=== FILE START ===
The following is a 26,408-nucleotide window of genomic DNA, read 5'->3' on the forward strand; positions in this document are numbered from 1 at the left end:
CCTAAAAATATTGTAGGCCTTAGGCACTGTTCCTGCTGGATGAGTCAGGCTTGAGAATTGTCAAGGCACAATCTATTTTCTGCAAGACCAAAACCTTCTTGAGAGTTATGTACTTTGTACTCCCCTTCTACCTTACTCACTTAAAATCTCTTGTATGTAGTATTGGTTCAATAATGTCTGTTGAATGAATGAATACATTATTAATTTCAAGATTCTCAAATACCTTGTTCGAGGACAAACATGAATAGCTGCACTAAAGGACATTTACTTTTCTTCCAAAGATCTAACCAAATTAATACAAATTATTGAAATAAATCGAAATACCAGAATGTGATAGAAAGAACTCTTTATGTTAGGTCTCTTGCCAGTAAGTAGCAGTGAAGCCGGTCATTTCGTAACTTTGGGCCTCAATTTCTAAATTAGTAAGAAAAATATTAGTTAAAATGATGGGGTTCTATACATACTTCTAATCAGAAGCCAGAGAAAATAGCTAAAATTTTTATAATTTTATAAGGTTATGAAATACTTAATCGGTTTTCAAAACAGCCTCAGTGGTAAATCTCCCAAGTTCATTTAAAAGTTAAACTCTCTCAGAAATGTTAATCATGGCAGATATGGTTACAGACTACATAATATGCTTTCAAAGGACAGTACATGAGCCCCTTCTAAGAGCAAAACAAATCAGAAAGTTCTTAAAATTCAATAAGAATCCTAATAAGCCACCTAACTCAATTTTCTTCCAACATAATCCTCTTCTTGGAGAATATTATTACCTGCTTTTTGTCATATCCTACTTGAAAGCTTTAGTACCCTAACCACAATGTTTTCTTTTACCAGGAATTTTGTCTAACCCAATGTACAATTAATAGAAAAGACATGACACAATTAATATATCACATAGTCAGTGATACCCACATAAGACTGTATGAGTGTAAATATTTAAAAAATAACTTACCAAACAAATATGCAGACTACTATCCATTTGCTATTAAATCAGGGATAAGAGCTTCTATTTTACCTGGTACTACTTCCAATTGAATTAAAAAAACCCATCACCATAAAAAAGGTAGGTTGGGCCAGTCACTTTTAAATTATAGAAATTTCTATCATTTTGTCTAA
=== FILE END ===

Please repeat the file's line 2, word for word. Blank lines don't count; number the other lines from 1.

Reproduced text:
CCTAAAAATATTGTAGGCCTTAGGCACTGTTCCTGCTGGATGAGTCAGGCTTGAGAATTGTCAAGGCACAATCTATTTTCTGCAAGACCAAAACCTTCTTGAGAGTTATGTACTTTGTACTCCCCTTCTACCTTACTCACTTAAAATCTCTTGTATGTAGTATTGGTTCAATAATGTCTGTTGAATGAATGAATACATTATTAATTTCAAGATTCTCAAATACCTTGTTCGAGGACAAACATGAATAGCTGCACTAAAGGACATTTACTTTTCTTCCAAAGATCTAACCAAATTAATACAAATTATTGAAATAAATCGAAATACCAGAATGTGATAGAAAGAACTCTTTATGTTAGGTCTCTTGCCAGTAAGTAGCAGTGAAGCCGGTCATTTCGTAACTTTGGGCCTCAATTTCTAAATTAGTAAGAAAAATATTAGTTAAAATGATGGGGTTCTATACATACTTCTAATCAGAAGCCAGAGAAAATAGCTAAAATTTTTATAATTTTATAAGGTTATGAAATACTTAATCGGTTTTCAAAACAGCCTCAGTGGTAAATCTCCCAAGTTCATTTAAAAGTTAAACTCTCTCAGAAATGTTAATCATGGCAGATATGGTTACAGACTACATAATATGCTTTCAAAGGACAGTACATGAGCCCCTTCTAAGAGCAAAACAAATCAGAAAGTTCTTAAAATTCAATAAGAATCCTAATAAGCCACCTAACTCAATTTTCTTCCAACATAATCCTCTTCTTGGAGAATATTATTACCTGCTTTTTGTCATATCCTACTTGAAAGCTTTAGTACCCTAACCACAATGTTTTCTTTTACCAGGAATTTTGTCTAACCCAATGTACAATTAATAGAAAAGACATGACACAATTAATATATCACATAGTCAGTGATACCCACATAAGACTGTATGAGTGTAAATATTTAAAAAATAACTTACCAAACAAATATGCAGACTACTATCCATTTGCTATTAAATCAGGGATAAGAGCTTCTATTTTACCTGGTACTACTTCCAATTGAATTAAAAAAACCCATCACCATAAAAAAGGTAGGTTGGGCCAGTCACTTTTAAATTATAGAAATTTCTATCATTTTGTCTAA